Tag Archives: reflections

Schooling a “difficult” horse – defence, vulnerability, trial and error

By Wiola Grabowska
I had this post in a draft form for some weeks now but wasn’t sure if to post it. It’s tricky to make oneself clear on a wide subject such as this one. However, last week’s message from the owner of the pony featured here made me think that perhaps I should just tweak the content and let the post go live…

Last week I received a message from an owner of a pony I’d been schooling twice a week for about a year and a half. The pony was seen by his regular physiotherapist and for the first time since we started his “getting better programme” there was nothing specific for the physio to work on. It’s the sort of message I was hoping for since taking the pony on as he’d been one of the more “difficult” cases I have ever worked with.

April19th – stretching after canter work

The meaning of “difficult”…

What I mean by difficult here has nothing to do with the pony being dangerous. The difficulty lied in the fact he had (and still has but we will get to this later) so many ingrained defence mechanisms that most exercises or even simple things like trotting or cantering around the arena in a balanced posture, were impossible for him. Thankfully, he is a small pony as the extent of his crookedness and evasions in the decent size horse would be a much harder task to tackle.

At the time we met, Jack was a strongly inverted, incredibly one-sided with very high neck carriage, fairly spooky and quite anxious pony in the arena but very loveable on the ground, very people oriented and despite his issues, very willing to “do something”.

Getting the basics right

For about a year I worked him with emphasis on relaxation and straightness with combination of ridden and in-hand work and together with his owner doing her best to match all I was doing and the physio helping us re-educate his odd movement patterns, we made a fairly good progress.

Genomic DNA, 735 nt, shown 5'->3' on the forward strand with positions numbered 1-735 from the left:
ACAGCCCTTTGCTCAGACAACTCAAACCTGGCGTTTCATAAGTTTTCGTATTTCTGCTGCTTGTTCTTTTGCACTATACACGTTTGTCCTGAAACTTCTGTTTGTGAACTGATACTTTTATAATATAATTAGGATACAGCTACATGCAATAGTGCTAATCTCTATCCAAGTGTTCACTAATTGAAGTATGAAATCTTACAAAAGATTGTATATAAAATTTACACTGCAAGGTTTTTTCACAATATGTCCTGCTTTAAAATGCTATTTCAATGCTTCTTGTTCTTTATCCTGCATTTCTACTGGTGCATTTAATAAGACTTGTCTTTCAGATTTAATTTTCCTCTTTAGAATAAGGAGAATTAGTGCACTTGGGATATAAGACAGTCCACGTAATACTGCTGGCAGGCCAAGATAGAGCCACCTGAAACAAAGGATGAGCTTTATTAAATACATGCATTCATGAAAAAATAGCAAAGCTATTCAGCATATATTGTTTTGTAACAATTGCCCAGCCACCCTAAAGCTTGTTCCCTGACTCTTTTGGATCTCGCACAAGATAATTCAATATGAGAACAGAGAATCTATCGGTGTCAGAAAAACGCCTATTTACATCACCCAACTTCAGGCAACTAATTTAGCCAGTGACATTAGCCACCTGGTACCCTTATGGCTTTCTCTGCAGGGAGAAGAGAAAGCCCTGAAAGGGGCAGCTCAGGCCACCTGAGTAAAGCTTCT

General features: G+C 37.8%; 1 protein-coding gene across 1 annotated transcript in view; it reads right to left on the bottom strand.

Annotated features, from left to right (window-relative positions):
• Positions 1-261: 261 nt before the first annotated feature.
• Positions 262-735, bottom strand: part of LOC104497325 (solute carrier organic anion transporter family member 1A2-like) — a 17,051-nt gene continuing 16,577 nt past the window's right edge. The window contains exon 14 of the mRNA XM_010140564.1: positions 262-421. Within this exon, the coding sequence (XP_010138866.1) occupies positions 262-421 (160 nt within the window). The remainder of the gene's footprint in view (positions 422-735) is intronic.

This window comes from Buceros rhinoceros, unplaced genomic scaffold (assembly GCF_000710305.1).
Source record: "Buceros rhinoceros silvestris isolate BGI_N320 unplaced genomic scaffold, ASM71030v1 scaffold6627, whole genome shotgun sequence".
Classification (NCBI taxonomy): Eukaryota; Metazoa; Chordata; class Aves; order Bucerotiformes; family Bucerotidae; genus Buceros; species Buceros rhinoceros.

The true breakthrough in my work with him though came when I realised the extent of his defence patterns.

Making mistakes

About six months ago, I had an incredible ride on Jack. I was riding him a bit more for a couple of weeks and at some point it was as if he said, ok I get it, you do this I do that, I relax my back you sit quiet. I said to Jack’s owner that wow, I think we fixed the canter.

But then I made a mistake – I expected him to pick up in the next session from how we left off. Even though I know full well not to ever do that. It was a costly mistake but one that eventually led me to discover how deep the problem sat and what I needed to do about it. This kind of get it – lose it game is part of the reason I encourage all the riders to experiment and make mistakes because without them there is no learning, just military drilling.

“Defence – the action of defending from or resisting attack”

Jack with his owner at my Intensive Training Camp – end of April 2017

I pushed his schooling on and lost him for some weeks again but I had my answer. “Schooling posture”/Dressage posture (however you want to call it)  is for a horse a vulnerable posture. It’s a posture and a way of moving where the horse allows the rider to influence and instigate change. It’s relaxed yet active. How often would you allow someone else to tell you what and how to do something? How to move your legs? How to hold your head?

Dressage posture is everything but flight readiness which is Jack’s preferred option.